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When solving second-order differential equations by the Frobenius method at a regular singular point, you are supposed to use the two roots of the indicial equation to give you two independent solutions.

If there is only one root, it makes sense that you would need another method to get the second independent solution. However, many texts say that you also need to do this when the roots differ by an integer.

Why?

Is it that when the roots differ by an integer, the two matching solutions are not independent? If so, why must they be independent?

Is it that sometimes they will be independent and sometimes they won't? If so, when will they be independent and when won't they?

Is it that there is something that prevents calculating one of the solutions? If so, why?

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  • $\begingroup$ Apparently you end up with an unsolvable recurrence for computing the coefficient $a_N$. See math.creighton.edu/nielsen/DE_Fall_2010/Series%20Solutions/… $\endgroup$ – Ian Jul 23 '14 at 20:28
  • $\begingroup$ Basically, the problem is that $a_n = .../F(n+r)$ where $F$ is the indicial polynomial. But if $F(n+r)=0$ then this doesn't make sense unless the $...$ expression is zero (which it isn't, in general). $\endgroup$ – Ian Jul 23 '14 at 20:36
  • $\begingroup$ It also crucially matters whether you're doing a series expansion at a regular singular point or not. The differential equation satisfied by elliptic integrals is a good example, if I remember right. $\endgroup$ – Semiclassical Jul 23 '14 at 20:40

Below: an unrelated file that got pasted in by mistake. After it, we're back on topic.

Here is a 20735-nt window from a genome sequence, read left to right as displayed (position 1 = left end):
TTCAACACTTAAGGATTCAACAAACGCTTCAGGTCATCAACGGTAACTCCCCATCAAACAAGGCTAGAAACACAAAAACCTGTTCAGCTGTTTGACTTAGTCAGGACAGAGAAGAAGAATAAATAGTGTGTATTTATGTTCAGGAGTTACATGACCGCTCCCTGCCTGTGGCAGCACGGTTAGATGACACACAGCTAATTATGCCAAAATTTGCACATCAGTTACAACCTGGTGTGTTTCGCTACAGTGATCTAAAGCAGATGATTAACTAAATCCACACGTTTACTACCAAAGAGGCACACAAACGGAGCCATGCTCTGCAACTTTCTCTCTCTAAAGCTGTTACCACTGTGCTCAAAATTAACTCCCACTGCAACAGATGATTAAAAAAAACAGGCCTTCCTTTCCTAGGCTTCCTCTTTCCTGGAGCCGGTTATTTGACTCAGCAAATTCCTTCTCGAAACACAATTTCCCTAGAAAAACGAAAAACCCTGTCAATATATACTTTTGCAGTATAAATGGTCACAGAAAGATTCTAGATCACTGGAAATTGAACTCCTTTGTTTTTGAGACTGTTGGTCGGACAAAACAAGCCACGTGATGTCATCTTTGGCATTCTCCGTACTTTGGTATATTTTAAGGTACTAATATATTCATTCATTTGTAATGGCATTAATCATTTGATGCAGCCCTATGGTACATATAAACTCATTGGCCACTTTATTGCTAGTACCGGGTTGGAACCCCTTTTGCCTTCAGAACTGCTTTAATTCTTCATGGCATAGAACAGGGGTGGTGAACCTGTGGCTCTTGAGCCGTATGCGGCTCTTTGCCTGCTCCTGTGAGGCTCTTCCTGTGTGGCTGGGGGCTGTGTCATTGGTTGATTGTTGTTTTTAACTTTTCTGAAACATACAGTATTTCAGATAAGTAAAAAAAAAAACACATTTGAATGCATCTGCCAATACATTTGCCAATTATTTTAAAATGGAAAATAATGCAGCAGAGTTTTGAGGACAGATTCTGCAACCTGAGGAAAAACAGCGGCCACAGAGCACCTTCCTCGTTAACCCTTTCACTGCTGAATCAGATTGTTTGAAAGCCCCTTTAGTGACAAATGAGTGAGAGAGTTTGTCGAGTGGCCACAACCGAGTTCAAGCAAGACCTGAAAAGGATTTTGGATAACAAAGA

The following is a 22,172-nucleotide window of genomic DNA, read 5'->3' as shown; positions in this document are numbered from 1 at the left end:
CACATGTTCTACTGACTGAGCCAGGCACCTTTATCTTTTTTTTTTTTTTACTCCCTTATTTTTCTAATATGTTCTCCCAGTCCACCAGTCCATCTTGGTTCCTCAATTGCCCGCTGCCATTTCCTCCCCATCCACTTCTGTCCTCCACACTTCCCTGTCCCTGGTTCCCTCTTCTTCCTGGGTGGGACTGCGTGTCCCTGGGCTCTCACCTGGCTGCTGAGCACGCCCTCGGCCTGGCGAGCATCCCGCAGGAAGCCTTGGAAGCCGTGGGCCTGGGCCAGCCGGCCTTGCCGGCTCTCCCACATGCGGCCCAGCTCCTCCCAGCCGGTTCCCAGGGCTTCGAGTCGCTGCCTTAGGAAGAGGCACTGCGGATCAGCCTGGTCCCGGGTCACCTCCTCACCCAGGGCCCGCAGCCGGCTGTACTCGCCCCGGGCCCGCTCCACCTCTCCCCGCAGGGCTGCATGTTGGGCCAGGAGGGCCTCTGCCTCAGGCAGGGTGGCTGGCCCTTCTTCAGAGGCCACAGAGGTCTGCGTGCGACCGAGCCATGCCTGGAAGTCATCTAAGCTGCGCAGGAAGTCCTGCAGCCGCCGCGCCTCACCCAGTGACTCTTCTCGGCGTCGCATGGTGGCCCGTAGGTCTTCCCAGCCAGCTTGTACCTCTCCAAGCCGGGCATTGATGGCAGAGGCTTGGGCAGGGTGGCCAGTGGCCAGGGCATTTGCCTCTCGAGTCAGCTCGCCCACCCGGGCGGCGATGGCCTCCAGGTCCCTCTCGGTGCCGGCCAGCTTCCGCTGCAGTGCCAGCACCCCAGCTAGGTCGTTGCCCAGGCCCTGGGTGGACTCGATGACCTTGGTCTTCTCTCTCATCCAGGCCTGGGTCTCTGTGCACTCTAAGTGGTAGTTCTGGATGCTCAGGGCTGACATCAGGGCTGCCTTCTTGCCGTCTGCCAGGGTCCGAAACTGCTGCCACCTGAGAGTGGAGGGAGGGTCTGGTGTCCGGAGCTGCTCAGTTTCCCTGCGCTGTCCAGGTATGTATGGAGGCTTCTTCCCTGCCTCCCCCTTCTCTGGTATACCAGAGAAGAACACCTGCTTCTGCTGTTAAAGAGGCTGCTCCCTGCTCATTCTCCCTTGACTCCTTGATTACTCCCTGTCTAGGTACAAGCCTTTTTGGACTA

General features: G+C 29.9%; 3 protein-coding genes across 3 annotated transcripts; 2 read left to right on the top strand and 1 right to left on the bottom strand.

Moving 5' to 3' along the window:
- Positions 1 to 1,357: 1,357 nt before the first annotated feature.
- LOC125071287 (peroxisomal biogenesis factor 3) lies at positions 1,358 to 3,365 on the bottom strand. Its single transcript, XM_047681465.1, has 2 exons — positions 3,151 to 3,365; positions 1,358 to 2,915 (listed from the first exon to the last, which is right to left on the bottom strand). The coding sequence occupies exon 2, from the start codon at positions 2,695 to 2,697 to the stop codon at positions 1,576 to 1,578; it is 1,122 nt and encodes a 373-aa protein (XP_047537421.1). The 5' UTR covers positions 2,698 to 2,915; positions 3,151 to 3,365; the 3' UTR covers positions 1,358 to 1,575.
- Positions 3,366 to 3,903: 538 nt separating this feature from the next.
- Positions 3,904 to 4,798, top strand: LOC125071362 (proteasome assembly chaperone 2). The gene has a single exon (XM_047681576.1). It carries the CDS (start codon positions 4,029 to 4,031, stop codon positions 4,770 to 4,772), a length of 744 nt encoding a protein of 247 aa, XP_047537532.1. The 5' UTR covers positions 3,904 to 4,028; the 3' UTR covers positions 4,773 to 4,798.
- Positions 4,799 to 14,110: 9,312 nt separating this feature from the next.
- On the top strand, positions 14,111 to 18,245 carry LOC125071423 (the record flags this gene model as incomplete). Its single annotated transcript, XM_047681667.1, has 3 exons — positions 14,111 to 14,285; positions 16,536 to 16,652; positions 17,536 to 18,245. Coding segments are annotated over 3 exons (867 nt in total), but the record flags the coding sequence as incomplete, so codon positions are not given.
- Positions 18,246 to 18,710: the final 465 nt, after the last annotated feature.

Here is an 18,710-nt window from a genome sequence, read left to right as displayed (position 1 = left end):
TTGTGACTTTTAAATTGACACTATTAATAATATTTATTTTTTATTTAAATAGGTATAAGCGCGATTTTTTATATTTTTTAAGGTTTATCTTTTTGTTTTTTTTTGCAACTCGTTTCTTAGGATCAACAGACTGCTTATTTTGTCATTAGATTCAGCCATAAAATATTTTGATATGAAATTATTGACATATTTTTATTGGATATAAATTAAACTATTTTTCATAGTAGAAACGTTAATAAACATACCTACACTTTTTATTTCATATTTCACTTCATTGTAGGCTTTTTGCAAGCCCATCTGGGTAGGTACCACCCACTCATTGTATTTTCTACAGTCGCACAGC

• $\begingroup$ I'm happy with an explanation just looking at regular singular points. $\endgroup$ – DavidButlerUofA Jul 23 '14 at 21:00
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    $\begingroup$ You're correct, since for ordinary points there's no need to wrroy about the indicial equation. I was thinking of power series solutions in general. $\endgroup$ – Semiclassical Jul 23 '14 at 22:20
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If you look at http://math.creighton.edu/nielsen/DE_Fall_2010/Series%20Solutions/Series_Solutions_Beamer.pdf, they write the resulting recurrence for one of the solutions as $a_n F(n+r) = E$, where $F(r)$ is the indicial equation, and I'm writing $E$ to abbreviate a complicated expression which depends on a variety of things, including $n$. If $F(n+r)=0$ for some $n$ and $E \neq 0$, then this isn't solvable.

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Each root from the indical equations may not always only find one group of the linearly independent solutions, sometimes we can find more than one group of the linearly independent solutions at the same time.

For the examples see Find the form of a second linear independent solution when the two roots of indicial equation are different by a integer and Solving a 2nd order differential equation by the Frobenius method.

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